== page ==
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Getting out of the building
Getting out of the building
Getting out of the building
Getting out of the building
Getting out of the building
Getting out of the building
Getting out of the building
Getting out of the building
Getting out of the building
Getting out of the building
Getting out of the building
Getting out of the building
Getting out of the building
Getting out of the building
Getting out of the building
Getting out of the building
Getting out of the building
Getting out of the building
Getting out of the building
Getting out of the building
Getting out of the building
Getting out of the building
Getting out of the building
Getting out of the building
Getting out of the building
Getting out of the building
Getting out of the building
Getting out of the building
Getting out of the building
Getting out of the building
Getting out of the building
Getting out of the building
Getting out of the building
Getting out of the building
Getting out of the building
Getting out of the building
Getting out of the building
Getting out of the building
Getting out of the building
Getting out of the building
Getting out of the building
Getting out of the building
Getting out of the building
Getting out of the building
Getting out of the building
Getting out of the building
Getting out of the building
Getting out of the building
Getting out of the building
Getting out of the building
Getting out of the building
Getting out of the building
Getting out of the building
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Getting out of the building

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These are the slides for a workshop for the Behavioural Design day at Digital Shoreditch 2013. The workshop starts from the proposition that creating great designs requires a deep understanding of …

These are the slides for a workshop for the Behavioural Design day at Digital Shoreditch 2013. The workshop starts from the proposition that creating great designs requires a deep understanding of users' behaviour, abilities, preferences, goals and motivations. It covers a set of practical techniques that designers can use to find and interview users, and gain new insights.

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  • These aren’t new ideas. A very smart man called Mark Weiser coined the term Ubiquitous computing back in the late 1980s.
  • Transcript

    1. Getting out of the buildingDigital ShoreditchMay 2013John Waterworth@jwaterworth
    2. There Are NoFacts InsideYour Building,So Get OutsideSteve BlankGetting out of the buildingCustomer Development Manifesto at http://steveblank.com/category/customer-development-manifesto/Photograph of Steve Blank from steveblank.fi2
    3. Behavioural design3PeopleHow they behave todayHow you want them to behave tomorrowHow you can bridge that gapUnderstandingWhat they’re doingHow and why they are doing itBarriers and challenges they experienceWorldview, outcomes and value for them
    4. Getting out of the building4IdeasProductInsightTestassumptionsEvaluateproductsGenerateinsights
    5. Research and evaluation5DetailInteractionsVisionExperienceTestingProductDiscoveryPeople
    6. Minimum viable research6Little and often5 to 10 people, 20 to 60 minutesOne day, once a monthBuild up to once a weekPower of small batchesEasier to get startedLearn from your mistakesDifferent people, different questions
    7. Research cycle71. Decide what you want to learn2. Find people to talk to3. Prepare your experiment4. Get out of the building5. Collect evidence6. Debrief, share, draw conclusionsDrawn from Lean UX Workshop by Jeff Gothelf and Josh Seiden of Proof Innovation Labs.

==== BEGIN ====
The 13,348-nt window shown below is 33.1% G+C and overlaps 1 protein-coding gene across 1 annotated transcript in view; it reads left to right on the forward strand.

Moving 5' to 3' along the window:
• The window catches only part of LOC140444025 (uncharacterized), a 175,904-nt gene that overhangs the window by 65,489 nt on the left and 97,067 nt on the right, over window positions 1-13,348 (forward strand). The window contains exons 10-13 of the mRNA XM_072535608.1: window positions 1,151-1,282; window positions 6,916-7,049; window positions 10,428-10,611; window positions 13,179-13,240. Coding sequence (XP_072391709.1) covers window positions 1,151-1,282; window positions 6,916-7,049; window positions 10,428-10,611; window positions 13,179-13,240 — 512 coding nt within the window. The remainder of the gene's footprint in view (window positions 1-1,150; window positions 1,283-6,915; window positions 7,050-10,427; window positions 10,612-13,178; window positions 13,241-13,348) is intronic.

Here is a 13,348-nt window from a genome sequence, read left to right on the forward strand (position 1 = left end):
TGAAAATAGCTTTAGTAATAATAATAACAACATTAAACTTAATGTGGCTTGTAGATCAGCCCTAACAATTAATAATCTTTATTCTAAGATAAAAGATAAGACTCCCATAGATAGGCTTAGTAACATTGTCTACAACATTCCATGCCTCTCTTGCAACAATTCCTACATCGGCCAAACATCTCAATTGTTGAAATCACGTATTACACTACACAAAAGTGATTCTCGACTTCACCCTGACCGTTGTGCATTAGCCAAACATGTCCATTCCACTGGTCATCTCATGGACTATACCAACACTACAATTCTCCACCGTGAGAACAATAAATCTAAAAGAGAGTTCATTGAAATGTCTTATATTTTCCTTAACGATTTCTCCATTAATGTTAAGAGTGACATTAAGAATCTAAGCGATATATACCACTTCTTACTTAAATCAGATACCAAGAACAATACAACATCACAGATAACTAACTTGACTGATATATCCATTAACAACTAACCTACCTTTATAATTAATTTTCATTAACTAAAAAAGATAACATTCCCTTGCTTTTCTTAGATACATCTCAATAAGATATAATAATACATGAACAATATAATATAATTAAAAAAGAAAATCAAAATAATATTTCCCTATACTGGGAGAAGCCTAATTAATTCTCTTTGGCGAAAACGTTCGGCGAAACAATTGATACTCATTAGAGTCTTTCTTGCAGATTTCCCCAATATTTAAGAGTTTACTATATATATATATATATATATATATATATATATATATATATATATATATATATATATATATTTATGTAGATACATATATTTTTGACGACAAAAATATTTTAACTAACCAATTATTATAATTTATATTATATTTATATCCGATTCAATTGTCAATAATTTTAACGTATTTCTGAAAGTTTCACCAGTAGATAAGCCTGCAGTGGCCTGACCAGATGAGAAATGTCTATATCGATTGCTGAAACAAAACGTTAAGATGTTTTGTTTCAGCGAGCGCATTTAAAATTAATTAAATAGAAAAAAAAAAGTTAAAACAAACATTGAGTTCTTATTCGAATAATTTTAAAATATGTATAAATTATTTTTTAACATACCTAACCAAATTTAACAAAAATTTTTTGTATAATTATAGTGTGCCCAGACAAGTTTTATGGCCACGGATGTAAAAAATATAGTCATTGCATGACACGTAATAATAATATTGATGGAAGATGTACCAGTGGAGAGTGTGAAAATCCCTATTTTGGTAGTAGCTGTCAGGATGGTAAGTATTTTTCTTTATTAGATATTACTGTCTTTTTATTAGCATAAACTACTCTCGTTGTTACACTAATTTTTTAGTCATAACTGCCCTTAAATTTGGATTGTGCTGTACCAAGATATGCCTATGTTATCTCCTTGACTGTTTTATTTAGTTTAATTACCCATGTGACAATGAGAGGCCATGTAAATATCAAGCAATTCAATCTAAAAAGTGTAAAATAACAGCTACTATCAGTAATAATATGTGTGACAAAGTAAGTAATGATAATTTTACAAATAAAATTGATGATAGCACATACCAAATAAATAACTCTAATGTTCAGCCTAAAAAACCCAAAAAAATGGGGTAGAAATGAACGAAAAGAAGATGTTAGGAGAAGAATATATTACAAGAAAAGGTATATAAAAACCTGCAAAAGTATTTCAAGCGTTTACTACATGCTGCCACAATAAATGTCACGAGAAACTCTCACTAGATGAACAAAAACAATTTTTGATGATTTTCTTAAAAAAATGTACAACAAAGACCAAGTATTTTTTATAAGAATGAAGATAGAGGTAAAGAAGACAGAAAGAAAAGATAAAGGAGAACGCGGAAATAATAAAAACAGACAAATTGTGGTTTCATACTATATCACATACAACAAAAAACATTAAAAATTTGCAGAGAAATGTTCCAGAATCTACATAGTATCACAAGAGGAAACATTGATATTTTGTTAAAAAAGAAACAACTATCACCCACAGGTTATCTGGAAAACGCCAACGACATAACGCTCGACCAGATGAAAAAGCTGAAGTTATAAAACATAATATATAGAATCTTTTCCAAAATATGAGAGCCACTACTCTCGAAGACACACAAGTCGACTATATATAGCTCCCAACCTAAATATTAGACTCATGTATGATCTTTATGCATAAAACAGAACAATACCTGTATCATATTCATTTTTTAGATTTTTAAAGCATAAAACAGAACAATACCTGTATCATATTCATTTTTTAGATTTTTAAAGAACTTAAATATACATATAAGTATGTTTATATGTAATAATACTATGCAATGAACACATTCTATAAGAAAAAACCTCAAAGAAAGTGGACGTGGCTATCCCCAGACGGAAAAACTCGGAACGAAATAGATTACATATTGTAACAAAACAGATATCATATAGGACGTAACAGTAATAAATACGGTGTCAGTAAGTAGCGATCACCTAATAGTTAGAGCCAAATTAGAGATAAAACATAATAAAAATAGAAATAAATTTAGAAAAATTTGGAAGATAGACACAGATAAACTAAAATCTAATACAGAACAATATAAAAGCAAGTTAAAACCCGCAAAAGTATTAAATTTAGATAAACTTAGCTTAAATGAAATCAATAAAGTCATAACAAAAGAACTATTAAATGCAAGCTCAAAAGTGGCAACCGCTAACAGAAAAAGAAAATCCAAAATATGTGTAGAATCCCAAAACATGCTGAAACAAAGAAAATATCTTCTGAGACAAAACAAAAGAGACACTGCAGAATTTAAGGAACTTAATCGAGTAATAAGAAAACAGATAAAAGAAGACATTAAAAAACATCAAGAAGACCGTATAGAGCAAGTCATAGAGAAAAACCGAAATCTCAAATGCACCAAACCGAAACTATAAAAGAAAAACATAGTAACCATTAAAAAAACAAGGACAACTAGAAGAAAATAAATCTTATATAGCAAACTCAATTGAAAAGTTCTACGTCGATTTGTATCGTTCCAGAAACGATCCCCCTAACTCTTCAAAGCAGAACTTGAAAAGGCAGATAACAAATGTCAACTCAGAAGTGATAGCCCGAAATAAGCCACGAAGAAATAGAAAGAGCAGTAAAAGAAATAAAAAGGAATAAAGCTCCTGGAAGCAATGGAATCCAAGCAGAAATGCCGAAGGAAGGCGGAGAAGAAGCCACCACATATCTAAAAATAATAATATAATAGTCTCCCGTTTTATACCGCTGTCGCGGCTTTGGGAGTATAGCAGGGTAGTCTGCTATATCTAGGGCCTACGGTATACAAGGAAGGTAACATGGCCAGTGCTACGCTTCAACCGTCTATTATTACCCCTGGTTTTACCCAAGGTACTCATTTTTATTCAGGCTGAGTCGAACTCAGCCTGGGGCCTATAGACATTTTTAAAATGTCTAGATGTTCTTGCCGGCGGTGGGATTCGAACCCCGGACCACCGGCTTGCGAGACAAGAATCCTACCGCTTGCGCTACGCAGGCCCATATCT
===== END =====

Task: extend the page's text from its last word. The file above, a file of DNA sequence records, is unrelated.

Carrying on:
8. Planning81. Decide what you want to learn2. Find people to talk to3. Prepare your experiment4. Get out of the building5. Collect evidence6. Debrief, share, draw conclusionsDrawn from Lean UX Workshop by Jeff Gothelf and Josh Seiden of Proof Innovation Labs.
    9. Execution91. Decide what you want to learn2. Find people to talk to3. Prepare your experiment4. Get out of the building5. Collect evidence6. Debrief, share, draw conclusionsDrawn from Lean UX Workshop by Jeff Gothelf and Josh Seiden of Proof Innovation Labs.
    10. Insight101. Decide what you want to learn2. Find people to talk to3. Prepare your experiment4. Get out of the building5. Collect evidence6. Debrief, share, draw conclusionsDrawn from Lean UX Workshop by Jeff Gothelf and Josh Seiden of Proof Innovation Labs.
    11. Practice11ObjectiveForm teams and start talkingSteps1. Get into groups of three2. Decide who is A, B and C3. Find out a bit about each other5 Minutes
    12. Planning121. Decide what you want to learn2. Find people to talk to3. Prepare your experiment4. Get out of the building5. Collect evidence6. Debrief, share, draw conclusions
    13. Decide what you want to learn13QuestionsWhat strategies do people use toremember their user names andpasswords?HypothesesUsers prefer to use Facebook or Twitterlogin than to create a separate user nameand password for each service
    14. Decide who to talk to14Representative usersCustomers and prospectsStaff – client, colleagues and partnersVariety and challengeDifferent kinds of peopleDifferent types of customers or usersDifficult to satisfyCan get very political
    15. Prepare your experiment15Break into topicsEach has its own objectiveRelated to a question or hypothesisDecide best approachSemi-structuredHelp with timing and priorityProvide a sense of flowHelp you to be flexible
    16. Talking16Learning about themBehaviour, aspirations, preferencesNot asking what they wantGuided conversationHave objectives and overall structureSteering and focusingNot following a scriptListening, really listening!
    17. Show me17Observing useAlways better than asking about useOwn product or comparatorPaper or interactive prototypeLearn why features are importantPhysical material can be importantChoosing tasksDecide the tasks in planningSet tasks based on what they’ve told youAlways give clear scenarios
    18. Activities18Using your handsArrange words into groups or listsPlace concepts on conceptual targetsComplete a diary of recent eventsDraw or annotate diagramsGreat toolsHelp people to remember and articulateGive you lots to dig intoAvoid complex questionsHave a bit of fun
    19. Homework19Extra informationKeep a simple diaryTake photosBring examplesGreat conversation startersGive you lots to ask questions aboutHelp people to rememberGet people engage quickly
    20. Discussion guide20Research aidAgenda for the session, not a scriptHelps your mental rehearsalStakeholders can contributeProvides some consistencyProvides a recordContentsSection per topic, with objective and timeFixed text you need to read outStarter questions for each topic
    21. Practice21ObjectiveCreate a discussion guide for a10 minute interviewSteps1. Agree who each of you will interview2. Think of a subject3. Prepare a discussion guide5 Minutes
    22. Execution221. Decide what you want to learn2. Find people to talk to3. Prepare your experiment4. Get out of the building5. Collect evidence6. Debrief, share, draw conclusions